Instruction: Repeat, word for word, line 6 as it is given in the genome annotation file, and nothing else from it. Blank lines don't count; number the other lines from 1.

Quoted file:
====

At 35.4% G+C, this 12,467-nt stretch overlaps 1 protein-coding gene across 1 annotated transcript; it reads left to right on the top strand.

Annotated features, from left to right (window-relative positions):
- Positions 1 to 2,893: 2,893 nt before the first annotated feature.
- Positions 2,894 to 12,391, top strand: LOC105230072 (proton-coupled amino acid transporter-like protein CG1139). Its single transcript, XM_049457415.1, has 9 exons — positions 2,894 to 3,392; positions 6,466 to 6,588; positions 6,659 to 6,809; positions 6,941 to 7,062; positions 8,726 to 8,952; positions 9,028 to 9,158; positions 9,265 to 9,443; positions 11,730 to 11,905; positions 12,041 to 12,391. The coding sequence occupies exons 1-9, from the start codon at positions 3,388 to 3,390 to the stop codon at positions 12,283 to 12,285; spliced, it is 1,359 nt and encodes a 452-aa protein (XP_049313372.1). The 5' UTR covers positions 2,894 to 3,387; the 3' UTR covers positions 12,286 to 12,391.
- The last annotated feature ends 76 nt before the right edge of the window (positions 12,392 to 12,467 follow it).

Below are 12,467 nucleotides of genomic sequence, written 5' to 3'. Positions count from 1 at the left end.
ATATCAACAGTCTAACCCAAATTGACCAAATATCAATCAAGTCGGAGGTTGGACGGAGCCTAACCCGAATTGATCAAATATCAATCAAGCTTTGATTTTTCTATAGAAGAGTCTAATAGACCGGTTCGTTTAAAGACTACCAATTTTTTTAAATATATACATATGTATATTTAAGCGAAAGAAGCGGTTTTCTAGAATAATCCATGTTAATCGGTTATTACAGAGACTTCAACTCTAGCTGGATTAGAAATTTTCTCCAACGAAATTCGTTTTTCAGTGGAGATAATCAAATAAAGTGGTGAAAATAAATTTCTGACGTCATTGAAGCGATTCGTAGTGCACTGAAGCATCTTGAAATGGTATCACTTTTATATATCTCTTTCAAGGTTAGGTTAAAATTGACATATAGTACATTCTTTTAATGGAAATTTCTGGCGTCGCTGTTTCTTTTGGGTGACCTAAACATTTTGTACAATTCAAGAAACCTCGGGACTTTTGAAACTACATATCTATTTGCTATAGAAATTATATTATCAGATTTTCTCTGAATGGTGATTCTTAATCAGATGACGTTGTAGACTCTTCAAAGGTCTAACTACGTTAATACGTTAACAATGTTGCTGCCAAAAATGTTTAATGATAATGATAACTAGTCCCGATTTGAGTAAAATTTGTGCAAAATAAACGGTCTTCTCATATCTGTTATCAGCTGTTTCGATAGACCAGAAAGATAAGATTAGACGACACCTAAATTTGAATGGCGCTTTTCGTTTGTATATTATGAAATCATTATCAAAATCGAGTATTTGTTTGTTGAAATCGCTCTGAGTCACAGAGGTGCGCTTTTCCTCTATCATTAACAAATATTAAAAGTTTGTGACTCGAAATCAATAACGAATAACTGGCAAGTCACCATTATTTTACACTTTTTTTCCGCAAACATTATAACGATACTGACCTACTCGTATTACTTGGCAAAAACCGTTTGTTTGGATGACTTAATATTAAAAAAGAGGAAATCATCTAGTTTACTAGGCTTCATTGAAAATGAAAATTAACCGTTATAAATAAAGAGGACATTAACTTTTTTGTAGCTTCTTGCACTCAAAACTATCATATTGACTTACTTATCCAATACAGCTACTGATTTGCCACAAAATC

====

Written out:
Below are 12,467 nucleotides of genomic sequence, written 5' to 3'. Positions count from 1 at the left end.